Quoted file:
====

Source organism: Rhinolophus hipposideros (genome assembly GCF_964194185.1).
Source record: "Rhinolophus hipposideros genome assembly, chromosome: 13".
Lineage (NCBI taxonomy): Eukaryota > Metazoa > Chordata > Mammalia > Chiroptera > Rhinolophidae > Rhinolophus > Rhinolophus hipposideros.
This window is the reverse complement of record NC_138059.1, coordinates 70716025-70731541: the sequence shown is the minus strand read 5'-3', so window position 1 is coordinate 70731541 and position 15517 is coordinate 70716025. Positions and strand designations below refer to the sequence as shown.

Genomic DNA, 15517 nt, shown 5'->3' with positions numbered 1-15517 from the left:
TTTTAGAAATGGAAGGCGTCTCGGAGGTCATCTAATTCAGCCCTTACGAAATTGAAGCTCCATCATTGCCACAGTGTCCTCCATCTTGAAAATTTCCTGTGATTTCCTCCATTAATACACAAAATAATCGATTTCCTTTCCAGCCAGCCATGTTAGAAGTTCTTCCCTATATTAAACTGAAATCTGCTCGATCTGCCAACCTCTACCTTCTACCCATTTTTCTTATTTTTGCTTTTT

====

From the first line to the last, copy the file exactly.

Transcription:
Source organism: Rhinolophus hipposideros (genome assembly GCF_964194185.1).
Source record: "Rhinolophus hipposideros genome assembly, chromosome: 13".
Lineage (NCBI taxonomy): Eukaryota > Metazoa > Chordata > Mammalia > Chiroptera > Rhinolophidae > Rhinolophus > Rhinolophus hipposideros.
This window is the reverse complement of record NC_138059.1, coordinates 70716025-70731541: the sequence shown is the minus strand read 5'-3', so window position 1 is coordinate 70731541 and position 15517 is coordinate 70716025. Positions and strand designations below refer to the sequence as shown.

Genomic DNA, 15517 nt, shown 5'->3' with positions numbered 1-15517 from the left:
TTTTAGAAATGGAAGGCGTCTCGGAGGTCATCTAATTCAGCCCTTACGAAATTGAAGCTCCATCATTGCCACAGTGTCCTCCATCTTGAAAATTTCCTGTGATTTCCTCCATTAATACACAAAATAATCGATTTCCTTTCCAGCCAGCCATGTTAGAAGTTCTTCCCTATATTAAACTGAAATCTGCTCGATCTGCCAACCTCTACCTTCTACCCATTTTTCTTATTTTTGCTTTTT